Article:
The sudden call to move the Stotesbury Cup Regatta, the largest high school rowing regatta in the world, from the Schuylkill in Philadelphia to the Cooper River in Camden County this weekend is "unprecedented," says a race organizer, and has set off a massive logistical undertaking.
Bonnie Mueller, a director of the regatta, said the river was moving too fast and with too much volume because of recent rain to be able to guarantee fairness and safety at the famed course above Boathouse Row. By Tuesday morning, the forecast was for the river to crest at more than 7½ feet.
Mueller was quick to note that the switch was not made because of what rowers say is a dire need to dredge the river.
But she said it means a large-scale effort to reach out not only to rowing clubs across the country and their parents, but to all the vendors and sponsors that planned to set up along the banks of the Schuylkill. The regatta runs from Friday through Saturday.
The regatta took to social media to keep rowers and parents informed.
The event is a Philadelphia institution and economic driver that brings 6,000 rowers from across the nation and Canada, as well as 35,000 spectators, to the Schuylkill's banks. The 2018 event has 195 schools entered with 975 boats. The race was first held in 1927 as male-only. Girls began rowing in it in 1974 and now are more than half of the race's participants.
The races are organized under the nonprofit Schuylkill Navy of Philadelphia, which oversees Boathouse Row. Mueller is also a vice commodore of the navy. She said the event has been moved only once before. That was in the late 1980s, when it was switched to Delaware because of river conditions. But the regatta was much smaller then.
"This is unprecedented in moving an event this size on this small of a notice," Mueller said. That includes removing a large new dock that had just been installed on the Schuylkill for the race and placing it in the Cooper River.
The Cooper River in South Jersey, a spot for rowers for decades, has gained traction in recent years as a bigger draw, especially since Camden County completed a $10.5 million dredging a year ago. It's also made other improvements, such as a $2 million restoration of banks, and has improved connections between rowers and local hotels and restaurants. The course is bordered by five towns: Pennsauken and Cherry Hill on the north side and Camden, Collingswood, and Haddon Township on the south.
Water flow on the Cooper can be adjusted better than on the Schuylkill, she said. So there are no worries of high water.
"A lot of people don't realize this is more than just giving people a new location," Mueller said. "The good news is that it's only eight miles apart. So the volume of competitors from out of town can still stay in the city and region. An eight-mile shift is workable for most of the teams who are coming in from out of town."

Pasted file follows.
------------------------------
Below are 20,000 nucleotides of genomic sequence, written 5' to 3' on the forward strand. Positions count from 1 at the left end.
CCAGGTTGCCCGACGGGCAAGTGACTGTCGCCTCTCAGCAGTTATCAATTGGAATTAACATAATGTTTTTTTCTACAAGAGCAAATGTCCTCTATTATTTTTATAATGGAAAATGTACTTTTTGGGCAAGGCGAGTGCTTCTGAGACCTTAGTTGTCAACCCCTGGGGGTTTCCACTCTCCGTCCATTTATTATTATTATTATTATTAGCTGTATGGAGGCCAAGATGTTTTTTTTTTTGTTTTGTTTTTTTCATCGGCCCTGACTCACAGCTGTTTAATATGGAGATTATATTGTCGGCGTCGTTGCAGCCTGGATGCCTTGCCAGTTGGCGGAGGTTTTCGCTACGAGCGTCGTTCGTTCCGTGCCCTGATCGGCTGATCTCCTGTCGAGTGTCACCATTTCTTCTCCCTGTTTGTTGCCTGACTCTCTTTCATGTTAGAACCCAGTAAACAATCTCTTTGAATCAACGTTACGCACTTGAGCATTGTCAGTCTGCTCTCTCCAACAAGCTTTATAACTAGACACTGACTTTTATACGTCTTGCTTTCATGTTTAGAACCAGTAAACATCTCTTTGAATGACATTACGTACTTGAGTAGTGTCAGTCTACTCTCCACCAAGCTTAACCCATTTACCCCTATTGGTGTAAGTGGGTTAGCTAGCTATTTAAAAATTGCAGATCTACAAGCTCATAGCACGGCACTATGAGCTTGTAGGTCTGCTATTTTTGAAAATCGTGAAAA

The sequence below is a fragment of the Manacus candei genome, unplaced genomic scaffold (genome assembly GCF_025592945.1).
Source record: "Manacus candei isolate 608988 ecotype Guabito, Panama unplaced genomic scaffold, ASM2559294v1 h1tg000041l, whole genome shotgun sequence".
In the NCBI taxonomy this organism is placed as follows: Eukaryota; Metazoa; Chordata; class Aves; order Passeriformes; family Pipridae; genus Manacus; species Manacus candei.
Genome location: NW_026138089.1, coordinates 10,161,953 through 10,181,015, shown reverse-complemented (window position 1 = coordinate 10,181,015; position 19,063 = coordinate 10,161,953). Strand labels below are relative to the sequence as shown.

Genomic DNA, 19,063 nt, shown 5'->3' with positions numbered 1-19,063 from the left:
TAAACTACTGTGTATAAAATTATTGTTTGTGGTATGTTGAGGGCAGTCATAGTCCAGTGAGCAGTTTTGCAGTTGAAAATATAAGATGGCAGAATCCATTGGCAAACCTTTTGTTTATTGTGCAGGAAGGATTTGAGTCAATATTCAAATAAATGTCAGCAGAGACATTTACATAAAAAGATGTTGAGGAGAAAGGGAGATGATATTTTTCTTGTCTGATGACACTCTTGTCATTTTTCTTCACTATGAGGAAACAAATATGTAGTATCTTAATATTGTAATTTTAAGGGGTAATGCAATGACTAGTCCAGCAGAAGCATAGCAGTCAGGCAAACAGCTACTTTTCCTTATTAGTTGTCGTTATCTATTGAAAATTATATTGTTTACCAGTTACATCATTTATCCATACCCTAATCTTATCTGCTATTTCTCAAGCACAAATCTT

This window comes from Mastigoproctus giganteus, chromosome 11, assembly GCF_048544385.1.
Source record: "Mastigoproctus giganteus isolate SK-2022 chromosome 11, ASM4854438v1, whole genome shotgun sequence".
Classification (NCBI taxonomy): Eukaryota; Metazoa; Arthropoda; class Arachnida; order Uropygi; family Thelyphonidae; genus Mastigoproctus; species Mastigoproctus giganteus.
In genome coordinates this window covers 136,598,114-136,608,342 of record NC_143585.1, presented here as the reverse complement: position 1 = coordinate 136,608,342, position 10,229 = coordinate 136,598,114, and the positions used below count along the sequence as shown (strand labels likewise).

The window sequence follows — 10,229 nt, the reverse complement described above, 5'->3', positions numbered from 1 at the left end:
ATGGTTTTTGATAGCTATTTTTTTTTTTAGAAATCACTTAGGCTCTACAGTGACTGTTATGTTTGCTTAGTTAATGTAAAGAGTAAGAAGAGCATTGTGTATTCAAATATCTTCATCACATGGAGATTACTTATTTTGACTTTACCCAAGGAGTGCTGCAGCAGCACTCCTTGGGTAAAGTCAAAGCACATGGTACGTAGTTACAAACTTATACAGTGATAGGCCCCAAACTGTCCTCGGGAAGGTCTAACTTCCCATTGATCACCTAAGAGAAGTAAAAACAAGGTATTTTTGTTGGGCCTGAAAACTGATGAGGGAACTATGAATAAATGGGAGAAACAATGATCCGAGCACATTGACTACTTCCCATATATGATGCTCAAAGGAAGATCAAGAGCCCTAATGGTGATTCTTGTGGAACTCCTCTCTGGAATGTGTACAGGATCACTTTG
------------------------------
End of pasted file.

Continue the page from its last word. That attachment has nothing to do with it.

Still, she said, "there are thousands of parents who have questions about where their tents are going to go for tailgating. But we knew that if we didn't make the call, then we would be looking at the weather and river every day and wondering if it's still safe to row."
Jamie Stack, who manages the boathouse at Camden County Boathouse and regattas on Cooper River, said he was a bit stunned at the turn of events. He got a call from the regatta's organizers Tuesday morning. By noon, they had made the call to switch to Cooper River.
It is already setup to run regattas on a large scale. The county has booked 17 regattas, including one expected to draw 20,000 rowers, family members, and spectators, for the summer. Still, the Stotesbury is even bigger.
"It will be the biggest event ever since I've been here, and I've been here since 2001," Stack said.
"I don't want to say I was in a panic," Stack said of the short notice. "Mostly, I was just saying to myself: 'Is this really happening?' "
He said logistics on land presented the biggest problem. Four people were dispatched to get the 1,500-meter course ready for the regatta.
Already, the county is sprucing up landscaping. Regatta organizers had installed colorful tents along the north side of the Cooper River by Wednesday afternoon. The company supplying portable toilets has been notified to switch locations. Trolleys already arranged to transport parents from Philadelphia's hotels to the Schuylkill will be rerouted.
Two 120 foot docks are being installed, as are two 100 foot docks.
Workers using a giant crane were busy loading aluminum dock plants into the water on the south bank of Cooper by Wednesday afternoon.